Siren is a Rosenman Founders Pledge company.
Can a pair of socks help those with diabetes avoid foot amputations?
That’s one of the ideas behind Siren, a company that’s building smart, washable fabric wearables — the first of which is a pair of socks meant to help those with diabetes monitor their foot health and detect dangerous injuries early. They’ve just raised an $11.8 million Series B to help get it done.
The round was led by Anathem Ventures, and backed by Khosla, DCM and Founders Fund. As part of the raise, DCM’s Jason Krikorian (co-founder of Slingbox maker Sling Media) will be joining Siren’s board.
Siren co-founder Ran Ma tells me that amputations in patients with diabetes are largely the result of injuries that go undetected for too long. Over time, diabetes can cause nerve damage; when this nerve damage impacts the feet, patients can develop injuries and ulcers without noticing — out of sight, out of mind. Left untreated, these injuries can grow worse or become infected to the point that amputation is required. Tens of thousands of these amputations occur each year in the U.S. alone.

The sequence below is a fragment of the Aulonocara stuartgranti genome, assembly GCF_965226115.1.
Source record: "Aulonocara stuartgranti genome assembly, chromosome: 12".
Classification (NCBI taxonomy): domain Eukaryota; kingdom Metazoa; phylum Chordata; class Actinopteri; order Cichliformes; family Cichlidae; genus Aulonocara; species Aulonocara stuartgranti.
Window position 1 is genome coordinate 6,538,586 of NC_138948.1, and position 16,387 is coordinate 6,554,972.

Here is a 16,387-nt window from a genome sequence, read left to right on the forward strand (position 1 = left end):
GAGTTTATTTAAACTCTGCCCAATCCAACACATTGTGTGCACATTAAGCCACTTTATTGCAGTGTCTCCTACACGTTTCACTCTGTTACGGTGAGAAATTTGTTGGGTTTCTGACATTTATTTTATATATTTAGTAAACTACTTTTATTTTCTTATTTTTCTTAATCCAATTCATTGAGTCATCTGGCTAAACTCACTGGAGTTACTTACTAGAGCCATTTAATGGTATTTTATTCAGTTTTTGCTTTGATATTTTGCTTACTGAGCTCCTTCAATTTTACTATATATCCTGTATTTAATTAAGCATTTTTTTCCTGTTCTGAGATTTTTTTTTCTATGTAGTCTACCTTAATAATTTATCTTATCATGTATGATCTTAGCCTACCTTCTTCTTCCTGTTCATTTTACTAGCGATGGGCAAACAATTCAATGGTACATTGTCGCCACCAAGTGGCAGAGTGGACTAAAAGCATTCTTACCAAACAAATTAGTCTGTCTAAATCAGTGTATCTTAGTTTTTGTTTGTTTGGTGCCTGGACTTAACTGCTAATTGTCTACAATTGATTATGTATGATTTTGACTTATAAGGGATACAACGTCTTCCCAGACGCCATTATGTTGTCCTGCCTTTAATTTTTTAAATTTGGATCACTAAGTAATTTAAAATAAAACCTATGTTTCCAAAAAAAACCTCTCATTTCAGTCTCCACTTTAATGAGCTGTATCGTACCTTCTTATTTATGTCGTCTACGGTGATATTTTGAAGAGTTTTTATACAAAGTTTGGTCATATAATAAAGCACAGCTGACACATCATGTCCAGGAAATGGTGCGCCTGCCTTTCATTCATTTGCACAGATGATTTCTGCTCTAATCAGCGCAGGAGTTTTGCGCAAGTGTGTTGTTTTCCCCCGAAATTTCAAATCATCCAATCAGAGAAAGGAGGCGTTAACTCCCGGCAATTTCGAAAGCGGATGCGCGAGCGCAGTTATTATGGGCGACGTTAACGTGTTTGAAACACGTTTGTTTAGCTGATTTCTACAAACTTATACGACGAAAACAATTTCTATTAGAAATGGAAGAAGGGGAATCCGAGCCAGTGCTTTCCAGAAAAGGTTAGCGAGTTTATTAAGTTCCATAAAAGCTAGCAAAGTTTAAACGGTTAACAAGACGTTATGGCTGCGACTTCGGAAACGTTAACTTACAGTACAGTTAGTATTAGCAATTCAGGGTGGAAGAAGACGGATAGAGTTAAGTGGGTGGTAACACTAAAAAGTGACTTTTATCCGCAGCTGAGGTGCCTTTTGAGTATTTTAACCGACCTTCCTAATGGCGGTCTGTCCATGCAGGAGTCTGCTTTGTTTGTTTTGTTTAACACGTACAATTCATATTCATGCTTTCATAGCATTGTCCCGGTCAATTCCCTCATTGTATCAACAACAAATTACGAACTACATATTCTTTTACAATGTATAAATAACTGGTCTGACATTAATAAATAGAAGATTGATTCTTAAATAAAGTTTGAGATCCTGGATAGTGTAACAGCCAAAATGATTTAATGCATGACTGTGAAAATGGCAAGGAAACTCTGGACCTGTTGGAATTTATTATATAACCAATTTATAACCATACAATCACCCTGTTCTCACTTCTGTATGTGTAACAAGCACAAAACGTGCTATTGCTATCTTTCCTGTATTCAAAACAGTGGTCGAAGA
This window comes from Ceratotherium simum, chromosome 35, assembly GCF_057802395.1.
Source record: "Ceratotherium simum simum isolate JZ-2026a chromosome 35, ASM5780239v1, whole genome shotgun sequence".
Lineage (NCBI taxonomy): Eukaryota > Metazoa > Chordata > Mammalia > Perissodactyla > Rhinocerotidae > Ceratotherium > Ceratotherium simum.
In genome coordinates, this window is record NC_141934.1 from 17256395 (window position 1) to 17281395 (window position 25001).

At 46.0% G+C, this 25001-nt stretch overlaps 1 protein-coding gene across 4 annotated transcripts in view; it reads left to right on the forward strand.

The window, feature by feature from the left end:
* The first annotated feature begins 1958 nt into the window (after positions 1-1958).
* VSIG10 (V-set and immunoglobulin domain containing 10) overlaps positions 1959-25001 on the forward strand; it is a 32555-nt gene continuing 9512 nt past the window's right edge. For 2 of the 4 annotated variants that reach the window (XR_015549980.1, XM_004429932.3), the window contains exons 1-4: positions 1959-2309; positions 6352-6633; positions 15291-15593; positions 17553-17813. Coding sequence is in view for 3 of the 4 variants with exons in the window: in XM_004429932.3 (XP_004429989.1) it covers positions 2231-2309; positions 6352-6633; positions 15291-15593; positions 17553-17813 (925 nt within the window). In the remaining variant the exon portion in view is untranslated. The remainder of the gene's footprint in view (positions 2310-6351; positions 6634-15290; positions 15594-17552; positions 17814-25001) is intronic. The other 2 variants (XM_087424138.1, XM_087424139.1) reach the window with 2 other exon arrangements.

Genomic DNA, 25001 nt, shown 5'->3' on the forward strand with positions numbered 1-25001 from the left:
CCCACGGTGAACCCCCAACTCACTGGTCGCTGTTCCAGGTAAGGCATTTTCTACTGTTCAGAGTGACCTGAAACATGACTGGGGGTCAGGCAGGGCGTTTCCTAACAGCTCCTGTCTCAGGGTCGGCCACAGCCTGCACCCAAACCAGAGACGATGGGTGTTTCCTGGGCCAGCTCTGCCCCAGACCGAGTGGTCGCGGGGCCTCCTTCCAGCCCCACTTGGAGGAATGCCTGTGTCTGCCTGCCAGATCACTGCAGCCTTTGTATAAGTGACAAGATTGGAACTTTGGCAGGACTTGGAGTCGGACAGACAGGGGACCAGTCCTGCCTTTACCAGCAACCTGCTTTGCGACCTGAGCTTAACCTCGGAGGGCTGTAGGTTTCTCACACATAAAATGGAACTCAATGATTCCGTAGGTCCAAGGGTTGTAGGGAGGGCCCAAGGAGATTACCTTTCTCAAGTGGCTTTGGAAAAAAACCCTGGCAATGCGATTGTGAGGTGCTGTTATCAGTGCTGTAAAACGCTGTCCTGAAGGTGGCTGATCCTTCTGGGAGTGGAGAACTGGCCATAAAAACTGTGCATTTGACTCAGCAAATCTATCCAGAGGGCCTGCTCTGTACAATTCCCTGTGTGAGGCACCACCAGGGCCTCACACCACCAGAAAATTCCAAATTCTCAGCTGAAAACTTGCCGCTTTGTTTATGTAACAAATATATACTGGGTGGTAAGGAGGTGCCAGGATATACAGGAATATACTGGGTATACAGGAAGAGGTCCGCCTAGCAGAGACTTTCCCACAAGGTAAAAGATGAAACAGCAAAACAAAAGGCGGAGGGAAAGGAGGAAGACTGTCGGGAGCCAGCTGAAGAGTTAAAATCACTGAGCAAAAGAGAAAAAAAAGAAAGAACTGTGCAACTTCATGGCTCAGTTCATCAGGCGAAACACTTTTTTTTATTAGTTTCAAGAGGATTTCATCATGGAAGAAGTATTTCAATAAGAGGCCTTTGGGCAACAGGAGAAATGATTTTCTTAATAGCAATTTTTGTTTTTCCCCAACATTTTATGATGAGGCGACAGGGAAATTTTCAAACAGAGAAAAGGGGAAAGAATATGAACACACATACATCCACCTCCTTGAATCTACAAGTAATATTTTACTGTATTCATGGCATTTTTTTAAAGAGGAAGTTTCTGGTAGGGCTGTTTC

Siren’s socks help detect injuries that might otherwise go unnoticed by monitoring the temperature of six regions of the wearer’s foot. If one region seems to be getting considerably warmer than those around it, it could indicate ongoing inflammation caused by an injury. The socks can connect to the patient’s phone via Bluetooth to help them keep an eye on their feet — and, importantly, that information is beamed to their doctors, who can keep an eye out for red flags.
That last bit is particularly key right now. With the ongoing COVID-19 pandemic, many are avoiding doctors offices and hospitals in fear of being exposed to the virus; meanwhile, many offices have been limiting their more routine/less urgent or “non-essential” appointments — including, in this case, routine foot exams. Siren’s socks let a patient’s doctors monitor their foot health from afar.
We first met Siren back in 2017 when the company won the TechCrunch Hardware Battlefield at CES. Since then, the company has raised around $22 million in funding; this $11.8 million Series B, a previously undisclosed $6.5 million Series A in 2018 and a $3.4 million seed round.
Ran Ma tells me that they’ve made Siren Socks available in 10 states so far, with plans to expand nationwide by the end of this year.